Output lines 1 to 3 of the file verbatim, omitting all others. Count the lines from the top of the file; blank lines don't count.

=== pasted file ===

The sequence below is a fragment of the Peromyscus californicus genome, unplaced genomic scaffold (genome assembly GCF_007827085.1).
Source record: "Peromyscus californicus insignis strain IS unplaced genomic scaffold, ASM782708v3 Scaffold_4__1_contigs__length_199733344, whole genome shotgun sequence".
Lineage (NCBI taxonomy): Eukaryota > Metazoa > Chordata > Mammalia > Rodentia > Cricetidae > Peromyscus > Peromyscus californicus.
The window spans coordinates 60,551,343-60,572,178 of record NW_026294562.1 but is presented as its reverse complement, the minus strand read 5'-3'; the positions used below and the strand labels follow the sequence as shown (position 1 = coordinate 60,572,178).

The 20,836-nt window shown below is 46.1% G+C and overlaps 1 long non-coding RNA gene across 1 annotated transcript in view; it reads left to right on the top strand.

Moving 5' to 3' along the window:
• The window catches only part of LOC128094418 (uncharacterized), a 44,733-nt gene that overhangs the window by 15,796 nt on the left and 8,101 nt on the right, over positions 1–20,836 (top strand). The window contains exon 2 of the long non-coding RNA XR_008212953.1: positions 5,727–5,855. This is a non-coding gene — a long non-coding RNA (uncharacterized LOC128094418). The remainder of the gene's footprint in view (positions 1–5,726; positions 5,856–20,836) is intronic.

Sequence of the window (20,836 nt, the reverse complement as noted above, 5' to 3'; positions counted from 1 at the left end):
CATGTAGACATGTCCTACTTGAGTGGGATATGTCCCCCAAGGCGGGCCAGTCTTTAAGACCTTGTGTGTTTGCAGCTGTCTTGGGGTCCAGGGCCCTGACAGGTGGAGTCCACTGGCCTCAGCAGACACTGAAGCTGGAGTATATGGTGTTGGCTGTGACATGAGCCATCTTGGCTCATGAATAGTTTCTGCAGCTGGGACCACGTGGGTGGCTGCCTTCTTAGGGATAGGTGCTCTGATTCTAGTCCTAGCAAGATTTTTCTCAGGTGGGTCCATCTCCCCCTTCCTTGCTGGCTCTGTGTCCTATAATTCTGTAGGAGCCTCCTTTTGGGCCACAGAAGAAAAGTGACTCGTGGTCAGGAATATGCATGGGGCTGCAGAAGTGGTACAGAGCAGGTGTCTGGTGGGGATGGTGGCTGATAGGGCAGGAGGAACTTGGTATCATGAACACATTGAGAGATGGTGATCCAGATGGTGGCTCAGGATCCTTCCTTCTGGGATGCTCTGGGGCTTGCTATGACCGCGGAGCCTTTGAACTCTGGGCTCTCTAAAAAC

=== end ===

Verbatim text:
The sequence below is a fragment of the Peromyscus californicus genome, unplaced genomic scaffold (genome assembly GCF_007827085.1).
Source record: "Peromyscus californicus insignis strain IS unplaced genomic scaffold, ASM782708v3 Scaffold_4__1_contigs__length_199733344, whole genome shotgun sequence".
Lineage (NCBI taxonomy): Eukaryota > Metazoa > Chordata > Mammalia > Rodentia > Cricetidae > Peromyscus > Peromyscus californicus.